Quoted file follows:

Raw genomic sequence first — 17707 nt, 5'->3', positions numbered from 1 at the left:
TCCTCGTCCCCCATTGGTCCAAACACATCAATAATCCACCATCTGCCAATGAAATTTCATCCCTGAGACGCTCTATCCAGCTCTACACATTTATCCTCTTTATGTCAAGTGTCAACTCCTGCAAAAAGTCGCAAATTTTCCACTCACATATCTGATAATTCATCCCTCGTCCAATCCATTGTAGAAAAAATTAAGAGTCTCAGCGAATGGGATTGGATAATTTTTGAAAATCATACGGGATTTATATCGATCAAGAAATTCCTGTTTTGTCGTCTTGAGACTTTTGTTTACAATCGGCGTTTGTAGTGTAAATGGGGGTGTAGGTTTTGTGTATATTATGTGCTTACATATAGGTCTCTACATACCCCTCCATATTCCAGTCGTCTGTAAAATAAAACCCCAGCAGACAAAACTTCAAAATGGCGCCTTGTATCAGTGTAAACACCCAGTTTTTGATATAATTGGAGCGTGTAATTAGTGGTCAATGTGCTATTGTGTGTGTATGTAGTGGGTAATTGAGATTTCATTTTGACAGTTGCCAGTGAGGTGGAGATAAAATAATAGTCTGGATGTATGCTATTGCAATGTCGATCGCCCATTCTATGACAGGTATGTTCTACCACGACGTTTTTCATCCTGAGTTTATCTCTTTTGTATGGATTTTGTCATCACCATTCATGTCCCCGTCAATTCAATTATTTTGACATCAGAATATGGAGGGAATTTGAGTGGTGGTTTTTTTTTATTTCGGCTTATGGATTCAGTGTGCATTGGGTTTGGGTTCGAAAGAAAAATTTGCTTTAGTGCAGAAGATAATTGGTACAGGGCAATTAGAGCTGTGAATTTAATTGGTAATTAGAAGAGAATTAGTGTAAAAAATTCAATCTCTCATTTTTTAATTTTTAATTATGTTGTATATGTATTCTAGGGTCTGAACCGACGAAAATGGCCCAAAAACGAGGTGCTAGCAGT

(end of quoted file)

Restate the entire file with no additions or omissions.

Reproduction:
Raw genomic sequence first — 17707 nt, 5'->3', positions numbered from 1 at the left:
TCCTCGTCCCCCATTGGTCCAAACACATCAATAATCCACCATCTGCCAATGAAATTTCATCCCTGAGACGCTCTATCCAGCTCTACACATTTATCCTCTTTATGTCAAGTGTCAACTCCTGCAAAAAGTCGCAAATTTTCCACTCACATATCTGATAATTCATCCCTCGTCCAATCCATTGTAGAAAAAATTAAGAGTCTCAGCGAATGGGATTGGATAATTTTTGAAAATCATACGGGATTTATATCGATCAAGAAATTCCTGTTTTGTCGTCTTGAGACTTTTGTTTACAATCGGCGTTTGTAGTGTAAATGGGGGTGTAGGTTTTGTGTATATTATGTGCTTACATATAGGTCTCTACATACCCCTCCATATTCCAGTCGTCTGTAAAATAAAACCCCAGCAGACAAAACTTCAAAATGGCGCCTTGTATCAGTGTAAACACCCAGTTTTTGATATAATTGGAGCGTGTAATTAGTGGTCAATGTGCTATTGTGTGTGTATGTAGTGGGTAATTGAGATTTCATTTTGACAGTTGCCAGTGAGGTGGAGATAAAATAATAGTCTGGATGTATGCTATTGCAATGTCGATCGCCCATTCTATGACAGGTATGTTCTACCACGACGTTTTTCATCCTGAGTTTATCTCTTTTGTATGGATTTTGTCATCACCATTCATGTCCCCGTCAATTCAATTATTTTGACATCAGAATATGGAGGGAATTTGAGTGGTGGTTTTTTTTTATTTCGGCTTATGGATTCAGTGTGCATTGGGTTTGGGTTCGAAAGAAAAATTTGCTTTAGTGCAGAAGATAATTGGTACAGGGCAATTAGAGCTGTGAATTTAATTGGTAATTAGAAGAGAATTAGTGTAAAAAATTCAATCTCTCATTTTTTAATTTTTAATTATGTTGTATATGTATTCTAGGGTCTGAACCGACGAAAATGGCCCAAAAACGAGGTGCTAGCAGT